Stiq Flicks – from film and video game industry freelance writer Kevin Kelly – examines video games and attempts to pair them with matching films. It's like wine and cheese, but with more aliens.
The newly patched release ofPersona 4 Arena has emerged from the tunnel of video games to steam past us with whistles and bells, heralding the fact that the holiday game onslaught is nearly upon us. In Persona 4 Arena – an RPG series transformed into a fighter – you have different characters battling it out in a televised tournament. There's a story in there somewhere that fans will appreciate, but the Persona games have a history that needs a Ken Burns documentary series to explain. Suffice it to say: despite the genre shift, there's still a lot of fighting going on.
But Persona 4 Arena is about chaotic battles with avatars doing your dirty work for you, so we're pairing this with the dirty and gritty fistfights from the excellent The Raid: Redemption. If this movie doesn't inspire you to work out, or at least punch someone, then you might need to check your pulse. (Please don't punch each other – Ed.)
You may not know the name Iko Uwais, but you won't be able to forget it after you've seen the Indonesian actor and martial arts master in The Raid: Redemption or 2009's Merentau – both directed by Welsh director Gareth Evans. Evans discovered Uwais when he was working on a documentary about Pencak Silat, the style of martial art native to Indonesia. Evans visited the school that Uwais was training at, and shortly afterwards signed him to a contract, allowing him to quit his job as a driver for a telephone service.
Evans and Uwais collaborated on Merantau, introducing the Minang Tiger style of Silat, part of the heritage and traditions of the Minangkabau ethnic group of Indonesians. The film was well received at genre film festival across the country, including Fantastic Fest in Texas and ActionFest in North Carolina. Critically hailed as well, Merantau not only shone a spotlight on Uwais, but on Indonesia as well, and bringing back the art of gritty action films. So out of the success of Merentau rose the towering epic that is The Raid: Redemption.
In this film, a group of 20 elite cops have been sent to root out an criminal kingpin who has set up a headquarters on the top floor of a building in a residential neighborhood. Between the cops and their target stands 29 floors of normal residents living their daily lives. But when they enter the building, the gangster uses the building's PA system to promise great rewards to those who take out the cops. Which turns the tables and makes them the target inside a gigantic trap.
While the movie is relatively thin on plot (Uwais' police officer has a pregnant wife at home that he longs to return to), it makes up for that in dirty, powerful, relentless action. These are the types of films that Hollywood doesn't make anymore, unless you count the geriatric (yet still formidable) cast of The Expendables 2. Uwais' devotion to the art of Silat – and you have to call it art after seeing some of these fight sequences – is beyond impressive, and the movie bombards you with action sequences and fight scenes until you're exhausted by the time the credits roll. Evans himself calls the film survival horror, and who are we to argue?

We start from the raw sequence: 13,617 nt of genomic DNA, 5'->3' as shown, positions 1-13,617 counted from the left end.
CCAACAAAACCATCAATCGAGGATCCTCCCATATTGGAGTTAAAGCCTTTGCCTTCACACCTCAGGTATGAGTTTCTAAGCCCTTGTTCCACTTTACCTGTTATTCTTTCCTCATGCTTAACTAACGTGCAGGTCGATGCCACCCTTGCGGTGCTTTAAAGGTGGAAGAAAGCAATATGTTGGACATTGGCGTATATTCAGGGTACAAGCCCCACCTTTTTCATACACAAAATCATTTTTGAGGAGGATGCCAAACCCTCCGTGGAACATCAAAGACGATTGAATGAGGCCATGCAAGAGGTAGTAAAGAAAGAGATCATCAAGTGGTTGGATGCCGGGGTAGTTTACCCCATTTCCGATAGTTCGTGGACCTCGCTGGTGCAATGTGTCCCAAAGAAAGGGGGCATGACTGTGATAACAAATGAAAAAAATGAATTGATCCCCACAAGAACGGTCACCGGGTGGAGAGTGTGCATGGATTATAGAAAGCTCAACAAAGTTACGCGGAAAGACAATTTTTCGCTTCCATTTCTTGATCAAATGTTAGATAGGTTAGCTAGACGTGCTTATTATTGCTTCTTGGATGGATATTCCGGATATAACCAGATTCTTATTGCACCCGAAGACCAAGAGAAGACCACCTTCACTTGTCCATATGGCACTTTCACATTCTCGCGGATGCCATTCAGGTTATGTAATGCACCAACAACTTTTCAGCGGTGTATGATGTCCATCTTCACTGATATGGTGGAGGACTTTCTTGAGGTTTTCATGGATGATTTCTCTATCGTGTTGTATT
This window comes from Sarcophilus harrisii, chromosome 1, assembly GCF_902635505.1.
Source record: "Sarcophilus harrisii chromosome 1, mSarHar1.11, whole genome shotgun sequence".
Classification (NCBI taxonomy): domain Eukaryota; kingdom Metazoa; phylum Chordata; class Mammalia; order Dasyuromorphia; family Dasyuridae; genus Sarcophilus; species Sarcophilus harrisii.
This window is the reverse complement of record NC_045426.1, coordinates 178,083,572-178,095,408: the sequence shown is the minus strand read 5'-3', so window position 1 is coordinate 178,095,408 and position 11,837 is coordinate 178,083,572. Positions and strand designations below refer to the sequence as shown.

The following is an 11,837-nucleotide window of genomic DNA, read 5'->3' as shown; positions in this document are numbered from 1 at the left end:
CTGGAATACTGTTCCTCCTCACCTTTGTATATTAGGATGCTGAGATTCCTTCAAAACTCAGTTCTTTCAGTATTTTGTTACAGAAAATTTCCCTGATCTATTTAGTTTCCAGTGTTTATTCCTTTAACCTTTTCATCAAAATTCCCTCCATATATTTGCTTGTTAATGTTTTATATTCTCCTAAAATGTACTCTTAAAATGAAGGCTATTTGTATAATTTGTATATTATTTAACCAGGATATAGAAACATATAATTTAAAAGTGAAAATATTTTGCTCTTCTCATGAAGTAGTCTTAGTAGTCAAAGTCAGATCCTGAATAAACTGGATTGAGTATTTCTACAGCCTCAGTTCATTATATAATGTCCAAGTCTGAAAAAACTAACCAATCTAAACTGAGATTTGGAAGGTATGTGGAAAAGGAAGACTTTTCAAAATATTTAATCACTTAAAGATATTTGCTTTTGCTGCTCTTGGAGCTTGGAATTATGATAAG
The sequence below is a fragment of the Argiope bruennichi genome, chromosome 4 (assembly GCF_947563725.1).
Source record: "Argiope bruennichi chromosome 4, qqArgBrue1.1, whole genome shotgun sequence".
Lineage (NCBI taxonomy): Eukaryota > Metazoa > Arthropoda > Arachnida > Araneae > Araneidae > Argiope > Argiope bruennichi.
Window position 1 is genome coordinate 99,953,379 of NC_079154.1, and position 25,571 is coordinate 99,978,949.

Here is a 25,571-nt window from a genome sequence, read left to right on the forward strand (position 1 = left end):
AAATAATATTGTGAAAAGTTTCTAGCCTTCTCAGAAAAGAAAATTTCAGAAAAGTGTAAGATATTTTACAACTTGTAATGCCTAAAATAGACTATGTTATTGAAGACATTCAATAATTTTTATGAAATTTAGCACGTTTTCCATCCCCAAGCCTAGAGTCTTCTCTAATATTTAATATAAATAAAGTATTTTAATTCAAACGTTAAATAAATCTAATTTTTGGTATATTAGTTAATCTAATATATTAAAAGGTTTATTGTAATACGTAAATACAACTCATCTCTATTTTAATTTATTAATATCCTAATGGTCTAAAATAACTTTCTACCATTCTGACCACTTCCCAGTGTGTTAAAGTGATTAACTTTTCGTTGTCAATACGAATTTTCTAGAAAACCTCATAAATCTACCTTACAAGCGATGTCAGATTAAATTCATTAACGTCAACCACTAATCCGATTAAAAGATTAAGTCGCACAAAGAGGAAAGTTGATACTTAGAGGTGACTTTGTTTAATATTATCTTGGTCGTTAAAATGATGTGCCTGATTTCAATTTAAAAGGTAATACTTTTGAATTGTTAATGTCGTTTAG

While this film has currently been optioned for a remake with a budget that is much larger than the original, the time is ripe for a video game version. Granted, we aren't fond of Hollywood's penchant for remaking every film, but we would stand behind this one if a proper developer translated this into something you can experience via analog sticks. An epic, non-stop game where you have to fight your way to the top floor, experiencing story points along the way? Sign us up.
Evans and Uwais have teamed up again and are currently working on Berandal, which will serve as a prequel to The Raid: Redemption, and Evans has said he eventually wants to make a trilogy of these films. If he can match the non-stop intensity of The Raid while keeping Uwais front and center, we'll be in the front row with a ticket on opening night.
Where You Can Watch The Raid: Redemption There are multiple ways you can watch The Raid: Redemption right now, including the Xbox Live Video Marketplace, the PlayStation Store, Amazon, and other locations around the web. You can also catch Merentau, Evans' first feature with Uwais, on Netflix Instant Watch. Encouraging you to make it a double feature might take you away from games for too long, but you can't go wrong with a group of films and a brace of Silat movies.
The Raid: Redemption will also hit Blu-ray on August 14, and it comes with a wealth of special features that make this more than worth picking up this way. Director Gareth Evans contributes a commentary track that has him opening up about the complete process of directing this film, which he also wrote. But while we love this version, it's something of a puzzler. The disc includes features like Claycat's The Raid, which is the movie remade with claymation ... cats. Yet no interview with star Iko Uwais? That's a crime right now. Point us towards the building that houses Sony Pictures on the top floor, and we'll start climbing the stairs.
Check out the world of Indonesian action and martial arts. While it's no Persona, we think you'll enjoy the experience.
Kevin Kelly is a writer and pop culture junkie with a fixation on video games, movies, and board games. His writing has been seen at Moviefone, io9, Film School Rejects, TechRadar, Wizard World, G4, and The Austin Chronicle. He lives in Los Angeles and does not know how to surf. Follow him on Twitter @kevinkelly.
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